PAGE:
Hereditary cancers often occur at an earlier age than the sporadic form of the same cancer, so experts often recommend starting cancer screening at a younger age for individuals at high risk for hereditary cancer. Hereditary cancers can also be more aggressive than the sporadic form of the same cancer. Individuals who have inherited a gene mutation may be at a higher risk for more than one type of cancer.

BRCA 1 and BRCA 2: Most Common hereditary breast and ovarian cancer

The genes that are most commonly involved in hereditary breast and ovarian cancer (HBOC) are BRCA1 and BRCA2. These genes are named for their link to breast (BR) cancer (CA), but they are also linked to ovarian cancer risk as well as other cancers. Both women and men can inherit mutations in these HBOC genes. BRCA1 and BRCA2 are tumor suppressor genes that have a usual role in our body of providing instructions on repairing DNA damage and preventing cancer. When a family has an inherited mutation in BRCA1 or BRCA2, this leads to an increase in cancer risk. Not every man or woman who has inherited a mutation in the BRCA1 or BRCA2 gene will develop cancer, but people who have a mutation do have a significanlty increased chance of developing cancer, particularly cancer of the breasts or ovaries.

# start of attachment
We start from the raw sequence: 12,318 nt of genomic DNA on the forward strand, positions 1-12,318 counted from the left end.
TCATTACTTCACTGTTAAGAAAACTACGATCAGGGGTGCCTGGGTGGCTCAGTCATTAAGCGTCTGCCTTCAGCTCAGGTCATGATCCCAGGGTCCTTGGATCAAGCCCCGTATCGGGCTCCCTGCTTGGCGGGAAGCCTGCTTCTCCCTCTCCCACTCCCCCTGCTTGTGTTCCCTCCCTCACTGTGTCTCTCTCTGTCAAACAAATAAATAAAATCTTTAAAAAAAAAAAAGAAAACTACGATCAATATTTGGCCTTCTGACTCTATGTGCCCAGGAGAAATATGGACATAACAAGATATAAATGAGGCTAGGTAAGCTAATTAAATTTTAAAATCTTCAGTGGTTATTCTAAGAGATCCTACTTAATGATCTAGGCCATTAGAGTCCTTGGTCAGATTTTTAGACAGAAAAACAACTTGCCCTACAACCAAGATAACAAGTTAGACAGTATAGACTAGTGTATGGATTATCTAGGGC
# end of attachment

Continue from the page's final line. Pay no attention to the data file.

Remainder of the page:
While breast and ovarian cancers are the most common cancers diagnosed in people with BRCA1 and BRCA2 mutations, the risk of some other cancers is also increased. Men with BRCA1 and BRCA2 mutations have a higher risk of early-onset prostate cancer than men without mutations in either gene. Other cancers seen at increased rates, particularly in individuals with BRCA2 mutations, include pancreatic cancer and melanoma. Researchers are continuing to find new genes that are involved in hereditary breast and/or ovarian cancer so it is important to follow up with a genetic counselor on a regular basis if hereditary breast and ovarian cancer is likely in your family.

Talk to your family about your health history and take the Assess Your Risk quiz here